News

Drought drives up electric costs in Palo Alto

New projections show rates rising by 11 percent in July

After seven years of stability, Palo Alto's electric ratepayers could soon be in for a series of jolts, as the state's prolonged drought continues to take its toll on both the city's hydroelectric supplies and its cash reserves.

According to projections presented to the City Council's Finance Committee on Tuesday night, electric rates are set to go up by 11 percent on July 1, a slight increase from the 10 percent increase that Utilities Department staff projected last month. Rates are also expected to go up by another 8 percent next July before stabilizing, according to the projections.

Much like with water rates, which are also projected to rise in July, the drought is the main driver. Half of the city's electric supply comes from hydroelectric sources and with the dry spell stretching into its fifth year, Palo Alto has been forced to buy wholesale electricity at market prices, which tend to be higher.

Water rates, meanwhile, are set to go up by 6 percent – down from the 9 percent estimate in staff's prior assessment. This is because the San Francisco Public Utilities Commission, the city's water supplier, has revised its own projections for future rate hikes. Utilities staff also project 9 percent increases in each of the following years.

The drought is even affecting the city's wastewater operation. According to Utilities Department staff, with less water flowing through the system, there is a greater concentration of chemicals at the end source, which increases the treatment costs. Wastewater rates are projected to go up by 9 percent in July, said Eric Keniston, rates manager for City of Palo Alto Utilities, which would add about $2.88 per month to a residential bill. They are also projected to go up by 10 percent in each of the next two years.

Even gas utility isn't insulated from the drought's impacts. A warm winter means less heating, and as people use less water, they heat less water, which means gas consumption dips and the city's revenues fall below expenditures. That's part of the reason why gas rates are projected to go up by 7 percent in July and by 5 percent in each of the following three years.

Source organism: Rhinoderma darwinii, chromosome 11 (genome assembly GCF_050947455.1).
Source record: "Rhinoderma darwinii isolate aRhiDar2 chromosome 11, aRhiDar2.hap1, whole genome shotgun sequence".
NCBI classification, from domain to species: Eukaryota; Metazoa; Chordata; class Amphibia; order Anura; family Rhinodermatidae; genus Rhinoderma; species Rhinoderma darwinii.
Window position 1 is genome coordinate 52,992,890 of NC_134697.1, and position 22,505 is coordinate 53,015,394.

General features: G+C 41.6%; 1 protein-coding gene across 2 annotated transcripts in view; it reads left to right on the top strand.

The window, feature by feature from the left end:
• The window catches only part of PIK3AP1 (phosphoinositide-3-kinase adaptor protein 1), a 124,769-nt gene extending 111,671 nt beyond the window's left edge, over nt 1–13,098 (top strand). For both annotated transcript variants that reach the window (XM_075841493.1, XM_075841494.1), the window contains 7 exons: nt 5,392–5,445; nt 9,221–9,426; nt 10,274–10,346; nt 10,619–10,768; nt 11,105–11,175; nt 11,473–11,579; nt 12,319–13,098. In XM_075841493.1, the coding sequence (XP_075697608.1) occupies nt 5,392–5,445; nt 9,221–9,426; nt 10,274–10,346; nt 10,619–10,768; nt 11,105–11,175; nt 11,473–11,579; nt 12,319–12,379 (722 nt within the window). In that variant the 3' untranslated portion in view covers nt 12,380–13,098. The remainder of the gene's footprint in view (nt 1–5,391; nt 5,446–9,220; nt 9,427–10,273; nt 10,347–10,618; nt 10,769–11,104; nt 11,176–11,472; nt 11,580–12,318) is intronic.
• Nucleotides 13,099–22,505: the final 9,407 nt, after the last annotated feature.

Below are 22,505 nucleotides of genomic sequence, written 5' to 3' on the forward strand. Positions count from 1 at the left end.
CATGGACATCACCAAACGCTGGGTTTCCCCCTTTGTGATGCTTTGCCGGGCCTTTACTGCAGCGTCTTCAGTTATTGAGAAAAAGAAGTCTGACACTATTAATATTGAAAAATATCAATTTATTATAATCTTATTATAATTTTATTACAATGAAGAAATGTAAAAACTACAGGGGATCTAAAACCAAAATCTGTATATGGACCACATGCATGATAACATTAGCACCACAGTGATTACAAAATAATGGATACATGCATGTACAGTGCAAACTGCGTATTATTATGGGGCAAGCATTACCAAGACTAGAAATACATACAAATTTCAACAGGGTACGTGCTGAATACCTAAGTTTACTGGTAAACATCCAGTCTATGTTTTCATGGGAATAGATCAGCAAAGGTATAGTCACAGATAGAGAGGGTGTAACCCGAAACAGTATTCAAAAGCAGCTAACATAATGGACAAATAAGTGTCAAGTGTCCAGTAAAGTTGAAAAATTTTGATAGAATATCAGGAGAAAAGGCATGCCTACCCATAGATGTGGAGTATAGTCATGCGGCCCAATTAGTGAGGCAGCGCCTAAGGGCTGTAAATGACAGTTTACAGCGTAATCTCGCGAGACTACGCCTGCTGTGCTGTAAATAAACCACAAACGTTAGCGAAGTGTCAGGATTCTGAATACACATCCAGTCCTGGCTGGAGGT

"The drought is a huge driver for all the funds," Assistant Utilities Director Jane Ratchye told the committee Tuesday. "We know this is unusual for us to have a rate increase in every single fund."

Altogether, the bundle of rate bumps (which also includes a 9 percent increase in the refuse rate and a 2 to 3 percent increase in storm drain rates) are expected to add about $23.25 to a resident's monthly bill, which as of last July totaled $245.23.

Councilman Greg Schmid observed that the city is coming out of a period of time when things were stable and where market conditions were going in the city's favor. Now, he said, "we seem to have a number of special circumstances on the other side."

"We have the drought which affects both the electricity and water in a unique way and given that we've had no rain during February, it's hard to write that off quickly," Schmid said.

Schmid and his three committee colleagues – Chair Eric Filseth, Councilwoman Karen Holman and Councilman Cory Wolbach – generally accepted staff's recommendations, though the council won't be asked to formally approve any rate changes until June.

In some ways, everyone recognized, the increases are inevitable. The electric utility's stabilization reserves, which had been used to cushion ratepayers from sharp increases in recent years, has been largely used up. In the years ahead, the city will be trying to rebuild these reserves, which will also contribute to rising rates.

Judith Schwartz, a member of the city's Utilities Advisory Commission, said the utilities reserves have been used in the past to "insulate the populace from what was happening." To keep rates from rising, the city brought its reserves down to a point where they now have to be built back up, Schwartz said.

Schmid, however, pointed to the significant rate increases local residents will experience in July and wondered whether the city should really be focusing on rebuilding its reserves.

"We have all these things going on and we have a series of rate increases for three years that are quite striking, after what we've been through," Schmid said.

Council members took solace, however, in the fact that the city's rates would remain well below PG&E's, even with the proposed rate hikes.

Keniston said the city's rates are now about 46 percent below those of PG&E, which had recently raised its rates.

Wolbach said that it's been a significant point of pride for Palo Alto that its electric portfolio is not only carbon neutral, but also comes at a lower rate than PG&E. The July rate change will do nothing to change that, Keniston said.

Other projections, however, are far less certain. The cost of natural gas, for instance, is nearly impossible to predict because the commodity price changes month to month, Keniston said.